While raffles pose a challenge, they don’t make bots completely useless. Sneakers bots have several ways of winning at draws. Here’s one that’s easiest to grasp: most of the bots allow running hundreds of tasks and all of them enter a draw as different, unrelated individuals (but only if you use proxies), maximizing your chances to cop. 


What newbies dread more than raffles are CAPTCHAS. This anti-bot security measure has given a lot of Ls to inexperienced botters. 

CAPTCHAs require a special human touch. Some of them are invisible – they determine whether you’re a bot or not by tracking your mouse movements, typing activity, and analyzing your traffic. Others are more straightforward – they require you to select specific images on an image grid or simply click on the checkbox confirming that “I’m not a robot”. 

CAPTCHAs pose a serious threat to bots, but resourceful sneaker botters use CAPTCHA proxies, CAPTCHA harvesters and old Gmail accounts to trick this security system. 

Manual Check-Ups

Many stores are now familiar with the jigging techniques botters use. To combat them, some go as far as to check each order and cancel those that look suspicious. Sounds extremely time-consuming, but some retailers are determined to catch us all in the act. 

Partnerships with Bot Protection Companies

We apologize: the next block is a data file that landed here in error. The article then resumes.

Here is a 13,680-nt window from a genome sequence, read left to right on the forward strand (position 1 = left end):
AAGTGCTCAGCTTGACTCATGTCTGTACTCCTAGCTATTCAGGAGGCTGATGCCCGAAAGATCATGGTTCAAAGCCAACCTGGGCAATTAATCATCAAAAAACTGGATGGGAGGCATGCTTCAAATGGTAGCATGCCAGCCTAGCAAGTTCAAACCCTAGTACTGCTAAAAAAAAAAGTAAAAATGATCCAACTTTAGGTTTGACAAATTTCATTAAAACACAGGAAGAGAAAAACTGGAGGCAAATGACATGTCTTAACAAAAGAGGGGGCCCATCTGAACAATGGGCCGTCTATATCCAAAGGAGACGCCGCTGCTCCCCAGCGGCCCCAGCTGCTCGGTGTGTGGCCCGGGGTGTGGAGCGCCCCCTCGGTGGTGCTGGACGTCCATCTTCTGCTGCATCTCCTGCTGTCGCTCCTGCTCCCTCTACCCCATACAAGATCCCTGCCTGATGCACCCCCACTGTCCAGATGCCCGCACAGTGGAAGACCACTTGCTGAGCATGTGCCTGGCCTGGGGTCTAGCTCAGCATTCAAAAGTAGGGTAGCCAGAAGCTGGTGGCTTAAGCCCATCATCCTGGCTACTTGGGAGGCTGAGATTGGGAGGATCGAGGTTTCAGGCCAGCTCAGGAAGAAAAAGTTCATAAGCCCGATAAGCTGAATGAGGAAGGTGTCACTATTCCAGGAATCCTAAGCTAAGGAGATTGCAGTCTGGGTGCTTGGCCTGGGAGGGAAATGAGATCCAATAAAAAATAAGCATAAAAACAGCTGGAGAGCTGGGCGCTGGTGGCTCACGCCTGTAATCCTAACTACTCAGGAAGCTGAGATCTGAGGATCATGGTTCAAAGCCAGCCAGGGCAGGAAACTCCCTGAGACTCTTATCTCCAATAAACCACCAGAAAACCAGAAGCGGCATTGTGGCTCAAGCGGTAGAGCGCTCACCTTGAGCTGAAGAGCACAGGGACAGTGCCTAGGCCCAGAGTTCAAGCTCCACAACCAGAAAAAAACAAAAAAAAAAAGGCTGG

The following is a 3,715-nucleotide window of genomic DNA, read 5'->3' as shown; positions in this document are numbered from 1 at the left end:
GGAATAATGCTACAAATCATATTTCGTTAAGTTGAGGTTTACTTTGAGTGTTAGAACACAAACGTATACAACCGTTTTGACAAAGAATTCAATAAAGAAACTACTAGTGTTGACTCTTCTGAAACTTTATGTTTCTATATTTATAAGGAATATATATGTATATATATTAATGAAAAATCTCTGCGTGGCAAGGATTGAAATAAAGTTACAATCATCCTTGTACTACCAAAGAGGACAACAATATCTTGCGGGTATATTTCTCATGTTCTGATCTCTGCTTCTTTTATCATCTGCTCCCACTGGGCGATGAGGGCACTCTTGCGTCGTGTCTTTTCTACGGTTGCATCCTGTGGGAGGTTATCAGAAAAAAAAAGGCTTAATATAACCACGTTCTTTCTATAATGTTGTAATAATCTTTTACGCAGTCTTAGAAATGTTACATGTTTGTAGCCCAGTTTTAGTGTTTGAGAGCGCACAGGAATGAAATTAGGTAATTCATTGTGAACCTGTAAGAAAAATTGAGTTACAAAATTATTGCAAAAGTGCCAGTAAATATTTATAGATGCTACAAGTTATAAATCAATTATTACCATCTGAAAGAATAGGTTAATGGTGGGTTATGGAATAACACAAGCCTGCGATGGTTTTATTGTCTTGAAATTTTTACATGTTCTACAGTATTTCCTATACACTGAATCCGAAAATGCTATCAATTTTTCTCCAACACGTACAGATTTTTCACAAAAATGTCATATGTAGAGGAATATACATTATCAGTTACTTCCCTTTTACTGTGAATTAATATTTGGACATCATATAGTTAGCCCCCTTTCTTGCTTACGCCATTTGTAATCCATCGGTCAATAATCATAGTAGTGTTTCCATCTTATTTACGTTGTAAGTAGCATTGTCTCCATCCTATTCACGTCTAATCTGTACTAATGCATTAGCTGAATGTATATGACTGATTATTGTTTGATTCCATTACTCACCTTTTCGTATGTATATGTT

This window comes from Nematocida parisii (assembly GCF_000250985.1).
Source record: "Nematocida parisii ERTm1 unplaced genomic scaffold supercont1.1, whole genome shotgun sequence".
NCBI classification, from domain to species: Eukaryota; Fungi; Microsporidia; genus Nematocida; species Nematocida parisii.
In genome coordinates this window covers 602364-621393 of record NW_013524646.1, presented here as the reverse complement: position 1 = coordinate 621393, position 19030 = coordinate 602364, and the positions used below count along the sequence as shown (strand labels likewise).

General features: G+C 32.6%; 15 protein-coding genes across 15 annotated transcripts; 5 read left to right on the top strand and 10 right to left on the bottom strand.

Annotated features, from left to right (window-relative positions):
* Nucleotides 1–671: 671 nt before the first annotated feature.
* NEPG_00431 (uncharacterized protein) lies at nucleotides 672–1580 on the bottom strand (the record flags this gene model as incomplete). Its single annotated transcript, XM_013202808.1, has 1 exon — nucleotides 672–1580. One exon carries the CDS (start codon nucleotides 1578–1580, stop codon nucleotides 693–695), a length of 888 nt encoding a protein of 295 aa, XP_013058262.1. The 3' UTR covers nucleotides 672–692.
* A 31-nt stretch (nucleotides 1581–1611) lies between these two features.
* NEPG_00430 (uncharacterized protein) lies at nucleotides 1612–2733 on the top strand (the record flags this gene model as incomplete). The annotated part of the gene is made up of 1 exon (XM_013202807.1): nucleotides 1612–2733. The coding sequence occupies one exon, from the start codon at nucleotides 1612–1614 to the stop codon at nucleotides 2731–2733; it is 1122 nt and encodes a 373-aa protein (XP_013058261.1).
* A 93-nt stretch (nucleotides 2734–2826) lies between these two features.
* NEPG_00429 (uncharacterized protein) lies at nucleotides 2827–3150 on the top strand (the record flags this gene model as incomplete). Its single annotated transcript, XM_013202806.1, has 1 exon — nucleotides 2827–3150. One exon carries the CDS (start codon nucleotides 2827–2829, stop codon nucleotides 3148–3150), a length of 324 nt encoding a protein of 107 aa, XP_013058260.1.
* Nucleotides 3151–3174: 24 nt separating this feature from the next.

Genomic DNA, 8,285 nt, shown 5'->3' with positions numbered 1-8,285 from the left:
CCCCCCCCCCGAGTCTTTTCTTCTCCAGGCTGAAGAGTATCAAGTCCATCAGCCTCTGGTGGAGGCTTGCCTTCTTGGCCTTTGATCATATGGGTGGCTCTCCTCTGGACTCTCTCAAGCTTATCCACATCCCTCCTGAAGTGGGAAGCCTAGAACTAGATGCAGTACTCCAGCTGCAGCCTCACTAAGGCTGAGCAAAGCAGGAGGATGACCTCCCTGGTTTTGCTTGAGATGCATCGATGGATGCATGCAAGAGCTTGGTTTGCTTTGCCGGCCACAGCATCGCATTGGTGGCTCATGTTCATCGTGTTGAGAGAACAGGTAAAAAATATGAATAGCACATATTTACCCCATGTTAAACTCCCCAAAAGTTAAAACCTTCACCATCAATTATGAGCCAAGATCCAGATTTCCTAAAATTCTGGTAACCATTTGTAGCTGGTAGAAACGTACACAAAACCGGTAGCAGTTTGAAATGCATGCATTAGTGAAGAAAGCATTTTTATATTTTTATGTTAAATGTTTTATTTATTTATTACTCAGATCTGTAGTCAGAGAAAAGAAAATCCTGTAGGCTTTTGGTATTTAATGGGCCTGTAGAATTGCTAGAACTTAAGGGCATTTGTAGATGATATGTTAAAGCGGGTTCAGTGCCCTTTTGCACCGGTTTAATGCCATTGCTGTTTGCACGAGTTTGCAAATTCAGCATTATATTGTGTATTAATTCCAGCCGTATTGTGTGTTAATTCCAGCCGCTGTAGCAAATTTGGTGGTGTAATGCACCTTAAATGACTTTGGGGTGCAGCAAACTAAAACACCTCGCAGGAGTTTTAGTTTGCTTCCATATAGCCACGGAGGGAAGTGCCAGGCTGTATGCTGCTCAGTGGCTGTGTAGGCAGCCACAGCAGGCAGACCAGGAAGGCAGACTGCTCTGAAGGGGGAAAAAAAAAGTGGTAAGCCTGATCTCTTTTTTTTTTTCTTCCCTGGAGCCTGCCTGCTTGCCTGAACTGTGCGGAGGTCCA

Shoe websites don’t try to do everything by themselves (unless they’re Shopify) – they often partner up with security companies for bot protection. These companies bring browser fingerprinting, IP reputation checks, usage pattern analyses, and other techniques to combat bots. Today, most major sneaker websites use some kind of bot protection. You’ve probably heard of DataDome, Akamai, Queue-It, PerimeterX, and similar names. For example, Footlocker employs both DataDome and Queue-It for releases, and it further runs all transactions through a very strict payment processor called Adyen. While the best sneaker bots can still (more or less) cut through everything, they don’t find it easy. Bot developers have to be on their toes, as each release brings new challenges to overcome.


It’s not just the stores that are trying to bring some fairness into the sneaker game. SoleSavy is an exclusive group that uses bots to help sneaker enthusiasts get shoes, so they wouldn’t have to rely on resellers. The service takes away stock from them, allowing the OG sneakerheads to increase their sneaker collections and preserving the community. The group has already bought more than $10M worth of sneakers since 2018.

The State of Sneaker Botting Entering 2024